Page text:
The Log Analytics Preview Portal provides 32-bit and 64-bit versions of the Microsoft Monitoring Agent (Overview/Settings/Connected Sources tab), allowing it to be deployed anywhere and then configured using Log Analytics workspace credentials allowing the agent to connect securely. ARM Templates (Windows, Ubuntu) can be used to deploy and configure the Microsoft Monitoring Agent on Windows or Ubuntu VMs.

Alternatively, the IaaS Diagnostics extension can be deployed onto the VM and configured to persist monitoring information to an Azure Storage account configured as a source for Log Analytics ingestion. For PaaS cloud services, the PaaS Diagnostics Extension can be deployed into the cloud service roles and then configured to persist monitoring information to an Azure Storage account configured as a source for Log Analytics ingestion.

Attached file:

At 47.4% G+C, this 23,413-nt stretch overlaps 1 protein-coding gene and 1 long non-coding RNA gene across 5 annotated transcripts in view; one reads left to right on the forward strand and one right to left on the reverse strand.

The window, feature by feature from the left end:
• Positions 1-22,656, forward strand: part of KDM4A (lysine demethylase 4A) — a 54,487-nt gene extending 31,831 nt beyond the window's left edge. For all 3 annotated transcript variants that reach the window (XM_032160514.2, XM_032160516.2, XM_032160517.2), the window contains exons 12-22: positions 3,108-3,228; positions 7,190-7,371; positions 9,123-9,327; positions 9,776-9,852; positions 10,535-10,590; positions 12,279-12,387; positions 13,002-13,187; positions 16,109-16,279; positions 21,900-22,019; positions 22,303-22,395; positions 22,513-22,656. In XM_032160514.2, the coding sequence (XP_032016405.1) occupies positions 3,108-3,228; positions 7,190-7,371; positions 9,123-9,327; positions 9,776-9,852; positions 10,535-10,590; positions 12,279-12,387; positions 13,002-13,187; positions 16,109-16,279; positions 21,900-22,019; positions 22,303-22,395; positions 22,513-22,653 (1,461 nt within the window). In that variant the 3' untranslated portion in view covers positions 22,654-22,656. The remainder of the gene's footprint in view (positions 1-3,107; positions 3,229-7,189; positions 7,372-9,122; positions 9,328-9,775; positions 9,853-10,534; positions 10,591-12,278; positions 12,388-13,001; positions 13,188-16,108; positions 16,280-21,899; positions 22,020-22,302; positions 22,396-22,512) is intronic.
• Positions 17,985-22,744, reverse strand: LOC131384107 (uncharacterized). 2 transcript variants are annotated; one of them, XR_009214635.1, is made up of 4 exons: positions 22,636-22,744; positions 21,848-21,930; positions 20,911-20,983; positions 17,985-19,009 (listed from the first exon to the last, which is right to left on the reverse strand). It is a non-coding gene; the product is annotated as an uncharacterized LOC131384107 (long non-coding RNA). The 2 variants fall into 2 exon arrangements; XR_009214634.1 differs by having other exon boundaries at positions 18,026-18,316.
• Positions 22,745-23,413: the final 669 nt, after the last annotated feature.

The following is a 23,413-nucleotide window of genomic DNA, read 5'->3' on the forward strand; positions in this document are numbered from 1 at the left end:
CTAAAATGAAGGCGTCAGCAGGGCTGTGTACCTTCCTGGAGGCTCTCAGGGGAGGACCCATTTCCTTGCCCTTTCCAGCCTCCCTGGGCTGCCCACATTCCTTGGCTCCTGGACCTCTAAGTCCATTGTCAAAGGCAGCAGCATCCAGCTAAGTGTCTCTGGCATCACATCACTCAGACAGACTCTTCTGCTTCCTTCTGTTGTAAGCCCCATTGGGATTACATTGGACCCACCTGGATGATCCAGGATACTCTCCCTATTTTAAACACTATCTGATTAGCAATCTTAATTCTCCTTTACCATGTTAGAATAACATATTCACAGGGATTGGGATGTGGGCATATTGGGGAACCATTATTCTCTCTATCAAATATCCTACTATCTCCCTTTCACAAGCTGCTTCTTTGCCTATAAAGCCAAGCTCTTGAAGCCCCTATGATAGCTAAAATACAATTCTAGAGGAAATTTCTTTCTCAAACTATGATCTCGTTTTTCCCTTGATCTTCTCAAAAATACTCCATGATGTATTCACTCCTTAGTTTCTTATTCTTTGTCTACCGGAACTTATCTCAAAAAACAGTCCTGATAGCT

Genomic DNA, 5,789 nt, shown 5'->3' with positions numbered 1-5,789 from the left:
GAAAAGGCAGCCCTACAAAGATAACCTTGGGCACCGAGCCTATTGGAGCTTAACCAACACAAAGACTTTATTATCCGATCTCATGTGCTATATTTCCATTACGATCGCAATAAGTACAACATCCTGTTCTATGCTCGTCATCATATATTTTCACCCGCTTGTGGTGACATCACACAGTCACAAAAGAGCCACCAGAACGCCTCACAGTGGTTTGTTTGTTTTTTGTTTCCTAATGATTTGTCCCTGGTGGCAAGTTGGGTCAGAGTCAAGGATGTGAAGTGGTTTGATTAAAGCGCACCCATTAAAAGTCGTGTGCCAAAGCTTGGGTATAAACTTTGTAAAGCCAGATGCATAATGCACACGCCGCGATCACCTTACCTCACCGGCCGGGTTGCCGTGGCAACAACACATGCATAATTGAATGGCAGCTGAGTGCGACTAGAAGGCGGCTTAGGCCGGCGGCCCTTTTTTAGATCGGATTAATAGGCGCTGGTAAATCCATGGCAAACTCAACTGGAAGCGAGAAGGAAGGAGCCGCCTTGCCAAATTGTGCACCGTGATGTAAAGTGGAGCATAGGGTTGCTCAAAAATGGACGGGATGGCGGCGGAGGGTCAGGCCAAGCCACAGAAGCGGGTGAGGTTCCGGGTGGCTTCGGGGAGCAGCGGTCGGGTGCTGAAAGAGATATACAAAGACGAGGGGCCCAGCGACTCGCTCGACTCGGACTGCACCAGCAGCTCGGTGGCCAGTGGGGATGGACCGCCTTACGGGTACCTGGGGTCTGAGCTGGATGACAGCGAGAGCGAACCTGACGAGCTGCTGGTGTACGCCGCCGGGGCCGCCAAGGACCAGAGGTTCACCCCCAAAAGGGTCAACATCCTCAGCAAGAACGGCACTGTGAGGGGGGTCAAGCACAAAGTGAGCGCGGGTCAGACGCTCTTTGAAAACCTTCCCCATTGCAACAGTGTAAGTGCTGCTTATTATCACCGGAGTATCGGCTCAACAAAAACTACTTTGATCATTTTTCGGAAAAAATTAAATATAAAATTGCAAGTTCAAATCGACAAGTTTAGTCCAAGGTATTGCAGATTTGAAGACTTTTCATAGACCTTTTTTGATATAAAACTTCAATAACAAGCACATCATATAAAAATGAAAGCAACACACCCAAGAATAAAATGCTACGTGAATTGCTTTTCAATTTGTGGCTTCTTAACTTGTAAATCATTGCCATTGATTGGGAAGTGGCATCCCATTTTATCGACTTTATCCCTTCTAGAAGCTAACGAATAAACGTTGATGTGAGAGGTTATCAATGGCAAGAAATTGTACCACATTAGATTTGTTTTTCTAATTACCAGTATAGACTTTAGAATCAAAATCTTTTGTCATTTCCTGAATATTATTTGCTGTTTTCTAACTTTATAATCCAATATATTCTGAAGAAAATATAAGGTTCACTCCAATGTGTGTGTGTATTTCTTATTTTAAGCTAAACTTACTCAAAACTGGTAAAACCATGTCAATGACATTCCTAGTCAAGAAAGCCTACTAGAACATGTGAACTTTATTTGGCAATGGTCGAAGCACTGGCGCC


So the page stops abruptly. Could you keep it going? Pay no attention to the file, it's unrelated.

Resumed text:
Azure Security Center

Azure Security Center is a preview service available in the Production Portal that provides for the creation of security policies and the monitoring of various Azure resources to identify non-compliance with the policies. It also provides information on mitigating non-compliance. Currently, Azure Security Center supports the monitoring of Virtual Machines (v1 and v2), Endpoints, Network Security Groups, Web Application Firewall and Azure SQL Database.

For Virtual Machines, Azure Security Center works by installing several monitoring extensions (Microsoft.EnterpriseCloud.Monitoring/MicrosoftMonitoring and Microsoft.Azure.Security/Monitoring) onto VMs as well as mitigation agents (Microsoft.Azure.Security/IaaSAntimalware).

The following policy areas can be configured currently:

  • System updates
  • Baseline rules
  • Antimalware
  • Access Control List on endpoints
  • Network Security Groups
  • Web Application Firewall
  • SQL Auditing
  • SQL Transparent Data Encryption

System updates, baseline rules and antimalware support requires that data collection be configured for VMs.